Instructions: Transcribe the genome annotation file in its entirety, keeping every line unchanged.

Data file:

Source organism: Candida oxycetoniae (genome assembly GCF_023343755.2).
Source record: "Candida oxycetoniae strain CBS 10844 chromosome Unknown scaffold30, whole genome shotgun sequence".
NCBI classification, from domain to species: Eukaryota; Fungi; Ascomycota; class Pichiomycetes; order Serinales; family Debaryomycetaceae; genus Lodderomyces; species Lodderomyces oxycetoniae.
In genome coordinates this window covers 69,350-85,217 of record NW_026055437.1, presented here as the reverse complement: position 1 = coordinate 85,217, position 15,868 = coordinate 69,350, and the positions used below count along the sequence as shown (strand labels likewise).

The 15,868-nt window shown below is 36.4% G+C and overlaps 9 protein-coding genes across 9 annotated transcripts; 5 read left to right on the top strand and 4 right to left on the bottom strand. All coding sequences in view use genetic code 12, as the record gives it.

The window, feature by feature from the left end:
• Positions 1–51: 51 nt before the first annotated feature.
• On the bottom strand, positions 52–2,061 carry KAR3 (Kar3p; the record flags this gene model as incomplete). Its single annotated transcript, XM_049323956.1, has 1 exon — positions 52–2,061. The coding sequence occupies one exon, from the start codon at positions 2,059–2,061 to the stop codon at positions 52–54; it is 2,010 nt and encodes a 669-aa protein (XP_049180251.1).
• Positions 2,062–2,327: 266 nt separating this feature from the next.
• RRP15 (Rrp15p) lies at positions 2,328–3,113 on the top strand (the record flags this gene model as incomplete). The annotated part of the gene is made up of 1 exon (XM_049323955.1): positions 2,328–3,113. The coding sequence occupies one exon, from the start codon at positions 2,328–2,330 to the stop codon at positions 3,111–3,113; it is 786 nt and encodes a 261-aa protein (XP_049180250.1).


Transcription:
Source organism: Candida oxycetoniae (genome assembly GCF_023343755.2).
Source record: "Candida oxycetoniae strain CBS 10844 chromosome Unknown scaffold30, whole genome shotgun sequence".
NCBI classification, from domain to species: Eukaryota; Fungi; Ascomycota; class Pichiomycetes; order Serinales; family Debaryomycetaceae; genus Lodderomyces; species Lodderomyces oxycetoniae.
In genome coordinates this window covers 69,350-85,217 of record NW_026055437.1, presented here as the reverse complement: position 1 = coordinate 85,217, position 15,868 = coordinate 69,350, and the positions used below count along the sequence as shown (strand labels likewise).

The 15,868-nt window shown below is 36.4% G+C and overlaps 9 protein-coding genes across 9 annotated transcripts; 5 read left to right on the top strand and 4 right to left on the bottom strand. All coding sequences in view use genetic code 12, as the record gives it.

The window, feature by feature from the left end:
• Positions 1–51: 51 nt before the first annotated feature.
• On the bottom strand, positions 52–2,061 carry KAR3 (Kar3p; the record flags this gene model as incomplete). Its single annotated transcript, XM_049323956.1, has 1 exon — positions 52–2,061. The coding sequence occupies one exon, from the start codon at positions 2,059–2,061 to the stop codon at positions 52–54; it is 2,010 nt and encodes a 669-aa protein (XP_049180251.1).
• Positions 2,062–2,327: 266 nt separating this feature from the next.
• RRP15 (Rrp15p) lies at positions 2,328–3,113 on the top strand (the record flags this gene model as incomplete). The annotated part of the gene is made up of 1 exon (XM_049323955.1): positions 2,328–3,113. The coding sequence occupies one exon, from the start codon at positions 2,328–2,330 to the stop codon at positions 3,111–3,113; it is 786 nt and encodes a 261-aa protein (XP_049180250.1).